Sustainability

Emory Knoll Farms strives to be a sustainable business in every way.  In fact, when Ed and John founded the business, they made sustainability a part of the original business plan, and it has been a crucial component ever since.

Sustainability can mean different things depending on your viewpoint.  Some practices that are environmentally sustainable may, in the end, turn out to be at odds with social justice and other measures of sustainability.  To us, being sustainable means maximizing the benefit for people and the planet while maintaining a positive balance on the bottom line.  Generally speaking, we’ve set up our sustainable practices based on the framework and principles of the Natural Step.  Essentially, this means minimizing the inputs to our system (meaning our company, in this case), and growing the business in a way that does not compromise the resources that actually make up our company: the land, people, finances, and the materials we use.

Reduce, Reuse, Recycle

It's about BALANCE!

Another way to look at sustainability is to think of the concept of the ‘Triple Bottom Line’.  Rather than focus strictly on financial performance, we look at three different

bottom lines: Environmental, Social, and Financial.  Each has it’s own measures, management practices, and values.  It’s not only important to try to maximize performance in all three areas, but we must also maintain a balance.  We cannot be environmentally responsible to the degree that our business is not longer viable and we put people out of work.  All three areas must work together to maximize the sum of the parts, and they must be in balance in order to do that.

To break down the concept of sustainability into parts that are manageable by us, we start by focusing on our behaviors and the ways we interact with the world.

Environmental Impacts:

Reduce the consumption of materials and energy we consume.  Conservation is the best way to be sustainable from a materials and energy perspective.  If we use less to begin with, the problems that arise further down the chain are minimized.  To learn about what steps we take to reduce our consumption, click here.

Reuse materials as much as possible.  Often, most used “throwaway” items can be re-purposed.  But it’s even more important to consider the possibility of reuse when acquiring new items.  In the simplest example, one mechanical pencil (made of recycled materials, of course!) may cost more and have more embodied energy than a wooden pencil, but it may ultimately replace hundreds of wooden pencils.  We try hard to think about the consequences of our decisions in all our purchasing.  Click here to see what we do to reuse materials.

Recycle materials whenever we can.  There are situations when – for whatever reasons -  we can’t reduce consumption or reuse materials.  Recycling is important, but we try to minimize the amount we recycle by always trying to reduce or reuse first.  When people start to recycle, they are often amazed by the volume their ‘trash’ decreases.  But when people make efforts to consume less, the volume of both trash and recycling decreases even more.  Learn what we recycle here.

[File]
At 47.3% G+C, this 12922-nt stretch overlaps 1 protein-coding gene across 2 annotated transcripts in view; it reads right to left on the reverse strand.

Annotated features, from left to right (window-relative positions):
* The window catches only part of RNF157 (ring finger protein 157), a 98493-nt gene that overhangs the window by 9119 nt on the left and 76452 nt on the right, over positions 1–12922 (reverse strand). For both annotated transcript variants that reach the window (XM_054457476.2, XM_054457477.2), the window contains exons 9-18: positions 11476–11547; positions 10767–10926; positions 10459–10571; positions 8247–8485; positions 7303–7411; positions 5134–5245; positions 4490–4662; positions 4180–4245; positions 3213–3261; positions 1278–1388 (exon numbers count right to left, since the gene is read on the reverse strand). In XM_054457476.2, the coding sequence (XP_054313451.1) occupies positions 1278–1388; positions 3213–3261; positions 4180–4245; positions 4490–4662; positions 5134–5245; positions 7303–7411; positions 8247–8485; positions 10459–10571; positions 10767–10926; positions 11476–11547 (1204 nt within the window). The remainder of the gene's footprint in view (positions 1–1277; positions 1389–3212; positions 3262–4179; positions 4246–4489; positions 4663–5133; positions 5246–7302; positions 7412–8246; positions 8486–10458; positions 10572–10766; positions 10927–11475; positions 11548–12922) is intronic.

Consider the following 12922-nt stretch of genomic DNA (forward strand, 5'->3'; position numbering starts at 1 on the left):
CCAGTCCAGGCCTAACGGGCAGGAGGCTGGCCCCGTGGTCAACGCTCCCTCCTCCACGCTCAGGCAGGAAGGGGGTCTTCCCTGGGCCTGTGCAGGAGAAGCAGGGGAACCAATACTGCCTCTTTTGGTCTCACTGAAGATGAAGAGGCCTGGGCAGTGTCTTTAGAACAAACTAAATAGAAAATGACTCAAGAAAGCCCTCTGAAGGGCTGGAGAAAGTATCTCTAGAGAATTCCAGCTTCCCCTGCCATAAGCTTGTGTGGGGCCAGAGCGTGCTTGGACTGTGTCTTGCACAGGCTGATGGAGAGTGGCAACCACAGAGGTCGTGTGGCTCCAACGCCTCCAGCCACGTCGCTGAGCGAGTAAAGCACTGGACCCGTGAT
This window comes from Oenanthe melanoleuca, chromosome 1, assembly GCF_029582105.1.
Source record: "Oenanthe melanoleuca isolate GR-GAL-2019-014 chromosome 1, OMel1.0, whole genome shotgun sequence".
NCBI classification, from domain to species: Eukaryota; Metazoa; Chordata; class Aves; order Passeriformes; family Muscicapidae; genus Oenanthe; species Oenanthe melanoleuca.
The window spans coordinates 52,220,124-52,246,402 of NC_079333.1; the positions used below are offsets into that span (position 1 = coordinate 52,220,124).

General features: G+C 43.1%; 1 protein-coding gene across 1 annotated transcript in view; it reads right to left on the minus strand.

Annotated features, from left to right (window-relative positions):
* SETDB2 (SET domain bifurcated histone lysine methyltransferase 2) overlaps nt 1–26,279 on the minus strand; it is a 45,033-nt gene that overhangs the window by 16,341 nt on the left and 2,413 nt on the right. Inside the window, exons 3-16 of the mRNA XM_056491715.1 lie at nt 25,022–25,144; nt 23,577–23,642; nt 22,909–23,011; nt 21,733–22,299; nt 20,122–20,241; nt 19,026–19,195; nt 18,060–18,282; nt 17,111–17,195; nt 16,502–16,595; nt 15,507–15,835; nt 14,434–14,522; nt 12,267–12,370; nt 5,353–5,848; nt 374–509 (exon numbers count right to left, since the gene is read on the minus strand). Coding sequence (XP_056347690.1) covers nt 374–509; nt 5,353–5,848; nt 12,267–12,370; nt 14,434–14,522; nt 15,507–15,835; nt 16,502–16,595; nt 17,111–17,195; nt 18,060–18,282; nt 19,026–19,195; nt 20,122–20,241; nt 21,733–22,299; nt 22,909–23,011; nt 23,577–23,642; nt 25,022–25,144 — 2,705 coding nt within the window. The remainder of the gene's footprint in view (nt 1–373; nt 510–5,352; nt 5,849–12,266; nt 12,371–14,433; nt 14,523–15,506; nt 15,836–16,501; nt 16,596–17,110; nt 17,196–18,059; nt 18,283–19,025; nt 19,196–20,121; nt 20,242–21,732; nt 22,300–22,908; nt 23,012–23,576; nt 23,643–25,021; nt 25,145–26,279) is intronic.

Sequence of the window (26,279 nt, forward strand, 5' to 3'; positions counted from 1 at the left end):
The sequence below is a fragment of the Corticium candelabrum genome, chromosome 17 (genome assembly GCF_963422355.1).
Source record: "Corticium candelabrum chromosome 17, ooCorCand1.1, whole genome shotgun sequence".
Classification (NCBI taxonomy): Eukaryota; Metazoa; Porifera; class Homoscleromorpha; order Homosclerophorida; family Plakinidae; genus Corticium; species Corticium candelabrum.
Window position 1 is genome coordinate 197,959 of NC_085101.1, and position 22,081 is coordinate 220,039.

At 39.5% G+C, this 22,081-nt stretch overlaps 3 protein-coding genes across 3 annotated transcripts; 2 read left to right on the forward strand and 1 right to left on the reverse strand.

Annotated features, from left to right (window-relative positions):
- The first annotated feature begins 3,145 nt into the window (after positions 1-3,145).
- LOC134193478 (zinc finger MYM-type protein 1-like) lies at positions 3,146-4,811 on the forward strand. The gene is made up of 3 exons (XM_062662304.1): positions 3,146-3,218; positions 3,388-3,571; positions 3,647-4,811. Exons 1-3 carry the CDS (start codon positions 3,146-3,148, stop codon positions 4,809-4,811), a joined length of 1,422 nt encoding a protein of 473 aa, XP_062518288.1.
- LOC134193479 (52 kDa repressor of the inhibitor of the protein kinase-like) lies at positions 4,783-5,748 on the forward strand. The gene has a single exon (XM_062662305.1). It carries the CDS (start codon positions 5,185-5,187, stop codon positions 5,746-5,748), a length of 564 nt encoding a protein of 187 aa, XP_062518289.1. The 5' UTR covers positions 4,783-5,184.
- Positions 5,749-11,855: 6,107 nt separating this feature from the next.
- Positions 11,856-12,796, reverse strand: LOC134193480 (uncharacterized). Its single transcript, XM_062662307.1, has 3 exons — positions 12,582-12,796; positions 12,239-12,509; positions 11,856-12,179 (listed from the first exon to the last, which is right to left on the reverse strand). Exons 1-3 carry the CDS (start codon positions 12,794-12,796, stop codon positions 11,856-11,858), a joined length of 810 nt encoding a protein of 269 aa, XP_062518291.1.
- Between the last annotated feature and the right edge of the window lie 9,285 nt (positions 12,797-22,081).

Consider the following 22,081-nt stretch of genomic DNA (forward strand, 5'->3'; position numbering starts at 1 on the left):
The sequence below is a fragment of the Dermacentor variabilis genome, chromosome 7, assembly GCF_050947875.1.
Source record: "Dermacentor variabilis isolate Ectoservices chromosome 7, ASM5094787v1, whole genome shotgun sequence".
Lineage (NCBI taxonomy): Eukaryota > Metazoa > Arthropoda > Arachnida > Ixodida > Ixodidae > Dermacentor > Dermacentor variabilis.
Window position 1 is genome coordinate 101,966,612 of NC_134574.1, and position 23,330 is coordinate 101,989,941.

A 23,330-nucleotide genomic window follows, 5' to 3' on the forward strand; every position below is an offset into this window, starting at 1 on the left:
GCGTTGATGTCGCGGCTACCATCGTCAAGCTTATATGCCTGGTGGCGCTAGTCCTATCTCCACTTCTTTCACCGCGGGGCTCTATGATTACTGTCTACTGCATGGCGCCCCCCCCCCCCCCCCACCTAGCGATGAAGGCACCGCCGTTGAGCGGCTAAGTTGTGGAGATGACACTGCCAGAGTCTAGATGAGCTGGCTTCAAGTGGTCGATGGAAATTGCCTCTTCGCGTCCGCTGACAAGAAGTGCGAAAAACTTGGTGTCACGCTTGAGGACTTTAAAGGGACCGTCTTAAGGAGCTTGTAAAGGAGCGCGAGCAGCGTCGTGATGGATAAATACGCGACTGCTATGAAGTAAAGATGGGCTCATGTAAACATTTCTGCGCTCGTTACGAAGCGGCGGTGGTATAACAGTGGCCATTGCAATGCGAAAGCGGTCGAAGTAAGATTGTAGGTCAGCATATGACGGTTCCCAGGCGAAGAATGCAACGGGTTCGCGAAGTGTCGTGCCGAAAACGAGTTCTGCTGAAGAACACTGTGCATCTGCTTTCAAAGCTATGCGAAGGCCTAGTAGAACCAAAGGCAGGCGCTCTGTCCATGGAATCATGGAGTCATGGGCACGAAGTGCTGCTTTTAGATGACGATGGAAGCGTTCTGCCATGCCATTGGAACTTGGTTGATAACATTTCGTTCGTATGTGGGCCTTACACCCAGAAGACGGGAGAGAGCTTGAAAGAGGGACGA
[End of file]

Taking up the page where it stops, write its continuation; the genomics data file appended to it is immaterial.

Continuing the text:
Energy is one thing we tend to consume a lot of,  It’s kind of invisible, or at least, it’s hidden away in tanks and batteries.  But energy has significant financial and environmental cost.  Whatever your feelings on concepts like global warming, all business people can agree that lowering energy costs helps out on the bottom line.  And the best way to lower costs is to reduce energy consumption.  We do that, and we have a few novel approaches to energy that you can read here.

Social Impacts:

To call ourselves a sustainable company, we must consider the ways in which we interact with our community and all the people we meet and interact with in the conduct of our business: our employees, our vendors, our customers, and all the members of our professional and local communities.  We owe a debt of responsibility to contribute to the prosperity of those around us.  Failing to do that, we may win in the short term, but eventually we’d be living in economic wasteland.  You  can find out more about our social responsibility here.

And we realize that a key component of our company is the people who work here.  We feel it’s important to cultivate the skills and capabilities of all our employees so that we can all be happy and prosperous.  There is a common theme found in many business case studies and texts on how to build a long-lasting, successful enterprise:  in situations where people feel like they are invested in the business and have a personal stake in it’s success, the company as a whole does better and is more prosperous.  To learn about how we ‘cultivate’ our peeps, click here.

Sustainability isn’t just about materials and physical things.  We want our business to thrive, even when economic conditions work against us.  So we think about financial sustainability, too.  At the very beginning of creating this company, we wanted our business to be sound, yet frugal – austere, even.  We’ve taken many steps to ensure we’ve built a lasting business.  Learn more here.

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